5.3. (R)-2,2,2-Trifluoro-1-(p-tolyl)ethanol

Similarly, 2,2,2-trifluoro-1-(p-tolyl)ethanone was hydrogenated using catalyst [(trans)-RuCl2[(R)-Xyl-P-Phos][(R)-DIAPEN] to give the titled compound. m.p.: 44.2° C.

1H NMR (CDCl3): δ 7.38 (d, J=6.0 Hz, 2H), 7.25 (d, J=6.0 Hz, 2H), 5.00 (dq, J1=6.6 Hz, J2=3.3 Hz, 1H), 2.49 (d, J=3.8 Hz, 1H), 2.42 (s, 3H).

5.4. (S)-2,2,2-Trifluoro-1-(p-tolyl)ethanol

Similarly, the titled compound was prepared using catalyst [(trans)-RuCl2[(S)-Xyl-P-Phos][(S)-DIAPEN].

5.5. (R)-2,2,2-Trifluoro-1-(3′-methoxybiphenyl-4-yl)ethanol (3)

To a stirred solution of (R)-1-(4-bromophenyl)-2,2,2-trifluoroethanol (2, 69 g, 0.27 mol, >99% ee), 3-methoxy phenylboronic acid (Matrix, 51 g, 0.34 mol, 97% purity), and bis(triphenylphosphine)palladium(II) dichloride (0.95 g, 0.5% mol) in ethanol (560 ml) was added a solution of potassium carbonate (112 g, 0.81 mol) in water (140 ml) under nitrogen. The resulting mixture was heated at 75° C. for 1 h and deemed complete by GC-MS or TLC. After reaction mixture was cooled to 40° C., it was filtered through a pad of Celite, washed with methanol (3×100 ml). The filtrate was diluted with 100 ml of water and concentrated. The resulting syrup was dissolved in 700 ml of ethyl acetate and washed with 1 N sodium hydroxide (2×100 ml), water (2×100 ml) and brine (1×100 ml). The organic layer was heated with activated carbon (14 g) and Hyflo Super Cel (14 g) at 60° C. for 1 h. This mixture was filtered hot and washed with ethyl acetate (100 ml) and then concentrated to a syrup. This syrup was immediately dissolved in 1% ethyl acetate/heptane (700 ml) and stirred for 4 h. The resulting slurry was filtered and dried to give the titled compound as a white crystalline solid (3, 68 g, 89% yield, >99% ee)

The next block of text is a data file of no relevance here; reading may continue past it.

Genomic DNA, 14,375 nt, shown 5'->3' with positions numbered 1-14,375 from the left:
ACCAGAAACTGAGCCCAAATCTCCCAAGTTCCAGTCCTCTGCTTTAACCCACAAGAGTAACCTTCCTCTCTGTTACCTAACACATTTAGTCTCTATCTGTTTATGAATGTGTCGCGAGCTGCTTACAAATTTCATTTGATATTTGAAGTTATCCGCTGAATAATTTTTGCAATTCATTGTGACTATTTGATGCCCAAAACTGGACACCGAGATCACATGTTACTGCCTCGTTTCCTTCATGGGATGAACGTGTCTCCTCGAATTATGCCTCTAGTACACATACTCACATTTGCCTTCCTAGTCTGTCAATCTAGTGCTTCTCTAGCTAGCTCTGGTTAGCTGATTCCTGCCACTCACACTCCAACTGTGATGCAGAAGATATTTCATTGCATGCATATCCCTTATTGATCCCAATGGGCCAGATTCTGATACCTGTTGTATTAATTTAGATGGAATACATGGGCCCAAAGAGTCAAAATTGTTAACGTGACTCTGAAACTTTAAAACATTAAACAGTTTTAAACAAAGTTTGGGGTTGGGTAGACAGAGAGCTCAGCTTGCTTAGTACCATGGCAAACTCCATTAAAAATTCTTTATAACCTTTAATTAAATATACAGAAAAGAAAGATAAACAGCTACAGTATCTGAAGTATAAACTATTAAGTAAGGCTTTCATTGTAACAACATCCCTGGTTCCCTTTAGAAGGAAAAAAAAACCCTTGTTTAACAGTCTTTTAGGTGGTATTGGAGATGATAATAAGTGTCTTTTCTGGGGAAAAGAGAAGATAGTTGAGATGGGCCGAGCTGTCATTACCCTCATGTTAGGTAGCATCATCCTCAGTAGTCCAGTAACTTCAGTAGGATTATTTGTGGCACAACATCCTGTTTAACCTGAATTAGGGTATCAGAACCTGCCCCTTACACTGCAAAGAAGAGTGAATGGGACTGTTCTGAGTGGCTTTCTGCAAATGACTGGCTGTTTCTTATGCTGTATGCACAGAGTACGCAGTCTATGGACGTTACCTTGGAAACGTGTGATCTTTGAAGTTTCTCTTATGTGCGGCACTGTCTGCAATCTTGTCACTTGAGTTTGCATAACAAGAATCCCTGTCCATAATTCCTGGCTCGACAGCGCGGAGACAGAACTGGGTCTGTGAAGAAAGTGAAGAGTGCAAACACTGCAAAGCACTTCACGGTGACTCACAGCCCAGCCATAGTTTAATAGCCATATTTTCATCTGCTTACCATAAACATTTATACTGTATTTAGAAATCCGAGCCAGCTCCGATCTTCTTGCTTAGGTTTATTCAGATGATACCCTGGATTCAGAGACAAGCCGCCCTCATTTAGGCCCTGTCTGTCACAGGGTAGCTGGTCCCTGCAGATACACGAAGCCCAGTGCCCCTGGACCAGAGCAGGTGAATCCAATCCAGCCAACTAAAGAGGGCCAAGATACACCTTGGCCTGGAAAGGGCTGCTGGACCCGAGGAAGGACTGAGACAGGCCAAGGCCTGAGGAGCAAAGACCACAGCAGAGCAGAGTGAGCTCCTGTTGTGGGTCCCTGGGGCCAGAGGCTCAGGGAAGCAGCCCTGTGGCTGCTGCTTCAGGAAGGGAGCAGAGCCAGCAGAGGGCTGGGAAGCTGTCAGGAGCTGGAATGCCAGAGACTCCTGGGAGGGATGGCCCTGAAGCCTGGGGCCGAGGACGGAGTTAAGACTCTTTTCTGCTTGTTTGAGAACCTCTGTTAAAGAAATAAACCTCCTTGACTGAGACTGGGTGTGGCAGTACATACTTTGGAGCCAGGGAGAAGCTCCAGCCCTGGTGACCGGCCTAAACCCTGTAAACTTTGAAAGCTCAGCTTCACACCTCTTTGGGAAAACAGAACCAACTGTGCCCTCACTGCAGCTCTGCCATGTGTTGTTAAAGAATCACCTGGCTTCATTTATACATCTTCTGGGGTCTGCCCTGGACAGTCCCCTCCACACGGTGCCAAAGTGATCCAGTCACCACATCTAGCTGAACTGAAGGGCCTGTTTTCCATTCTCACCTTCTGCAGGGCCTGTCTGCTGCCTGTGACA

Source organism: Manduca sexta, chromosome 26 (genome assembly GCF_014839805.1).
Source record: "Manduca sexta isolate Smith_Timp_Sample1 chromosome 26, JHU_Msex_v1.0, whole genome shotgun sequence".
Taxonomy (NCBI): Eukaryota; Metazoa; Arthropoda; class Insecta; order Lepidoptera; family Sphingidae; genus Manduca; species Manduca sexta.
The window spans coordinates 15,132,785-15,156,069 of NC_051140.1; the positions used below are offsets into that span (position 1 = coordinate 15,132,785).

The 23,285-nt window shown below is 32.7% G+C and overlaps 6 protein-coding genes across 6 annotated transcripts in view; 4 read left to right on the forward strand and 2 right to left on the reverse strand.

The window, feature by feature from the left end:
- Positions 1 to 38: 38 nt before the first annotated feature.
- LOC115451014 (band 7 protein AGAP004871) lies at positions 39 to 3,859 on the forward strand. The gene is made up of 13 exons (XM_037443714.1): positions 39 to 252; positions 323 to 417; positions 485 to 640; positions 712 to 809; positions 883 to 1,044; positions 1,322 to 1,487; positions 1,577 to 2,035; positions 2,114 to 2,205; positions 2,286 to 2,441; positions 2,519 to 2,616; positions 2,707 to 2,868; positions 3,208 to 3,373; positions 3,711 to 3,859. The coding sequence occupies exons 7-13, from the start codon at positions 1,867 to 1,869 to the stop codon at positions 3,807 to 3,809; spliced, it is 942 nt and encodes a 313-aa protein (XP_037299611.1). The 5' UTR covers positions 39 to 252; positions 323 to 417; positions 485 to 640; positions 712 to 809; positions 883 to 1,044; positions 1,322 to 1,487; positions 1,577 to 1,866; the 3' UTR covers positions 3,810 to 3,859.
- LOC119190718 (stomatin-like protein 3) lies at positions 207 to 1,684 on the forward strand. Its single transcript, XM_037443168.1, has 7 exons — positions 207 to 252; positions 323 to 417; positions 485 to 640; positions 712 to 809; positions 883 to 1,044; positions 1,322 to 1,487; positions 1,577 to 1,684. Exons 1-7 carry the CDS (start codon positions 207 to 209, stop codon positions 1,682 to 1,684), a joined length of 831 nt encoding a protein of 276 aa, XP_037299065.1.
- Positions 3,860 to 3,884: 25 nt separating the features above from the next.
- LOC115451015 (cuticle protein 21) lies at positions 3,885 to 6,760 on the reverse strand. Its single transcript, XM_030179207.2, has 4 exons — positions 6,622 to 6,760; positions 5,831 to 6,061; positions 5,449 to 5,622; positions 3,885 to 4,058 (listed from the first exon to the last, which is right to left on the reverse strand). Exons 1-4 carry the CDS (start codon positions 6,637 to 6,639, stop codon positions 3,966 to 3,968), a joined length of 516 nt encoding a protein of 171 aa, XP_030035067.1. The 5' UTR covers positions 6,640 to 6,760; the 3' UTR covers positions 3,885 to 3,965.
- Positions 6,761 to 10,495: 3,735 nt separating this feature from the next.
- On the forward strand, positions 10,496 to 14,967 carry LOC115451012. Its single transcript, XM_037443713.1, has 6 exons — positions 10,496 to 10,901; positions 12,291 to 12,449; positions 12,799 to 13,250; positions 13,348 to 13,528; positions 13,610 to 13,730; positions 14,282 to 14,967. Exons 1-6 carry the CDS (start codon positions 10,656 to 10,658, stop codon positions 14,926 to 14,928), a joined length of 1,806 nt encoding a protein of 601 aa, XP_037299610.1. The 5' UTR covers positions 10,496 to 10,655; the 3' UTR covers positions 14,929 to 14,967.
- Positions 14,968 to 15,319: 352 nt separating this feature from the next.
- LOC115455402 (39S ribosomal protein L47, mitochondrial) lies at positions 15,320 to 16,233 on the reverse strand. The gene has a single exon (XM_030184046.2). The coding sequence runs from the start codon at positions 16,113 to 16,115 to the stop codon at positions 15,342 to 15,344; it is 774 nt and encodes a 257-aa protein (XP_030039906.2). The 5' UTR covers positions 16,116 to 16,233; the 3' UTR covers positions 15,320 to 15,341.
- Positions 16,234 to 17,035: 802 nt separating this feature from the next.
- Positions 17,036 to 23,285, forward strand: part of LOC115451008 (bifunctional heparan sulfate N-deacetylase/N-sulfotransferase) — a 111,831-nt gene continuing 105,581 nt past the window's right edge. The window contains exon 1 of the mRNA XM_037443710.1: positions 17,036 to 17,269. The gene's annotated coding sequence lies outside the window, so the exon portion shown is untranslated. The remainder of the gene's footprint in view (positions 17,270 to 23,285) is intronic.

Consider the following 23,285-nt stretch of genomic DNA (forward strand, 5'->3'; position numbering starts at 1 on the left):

Alternative crystallization method: The crude product syrup/solid (10 g) was dissolved in MTBE (10 ml) and diluted with heptane (200 ml). The solution was concentrated to about 70 ml under reduced pressure. This mixture was stirred at rt overnight and the resulting slurry was filtered and dried to give the title compound (3, 8.8 g) as a white crystalline solid. m.p.: 107.6° C. [α]=−31.85 (c 1.067, ethanol). LC-MS (ESI): MH+=283.1.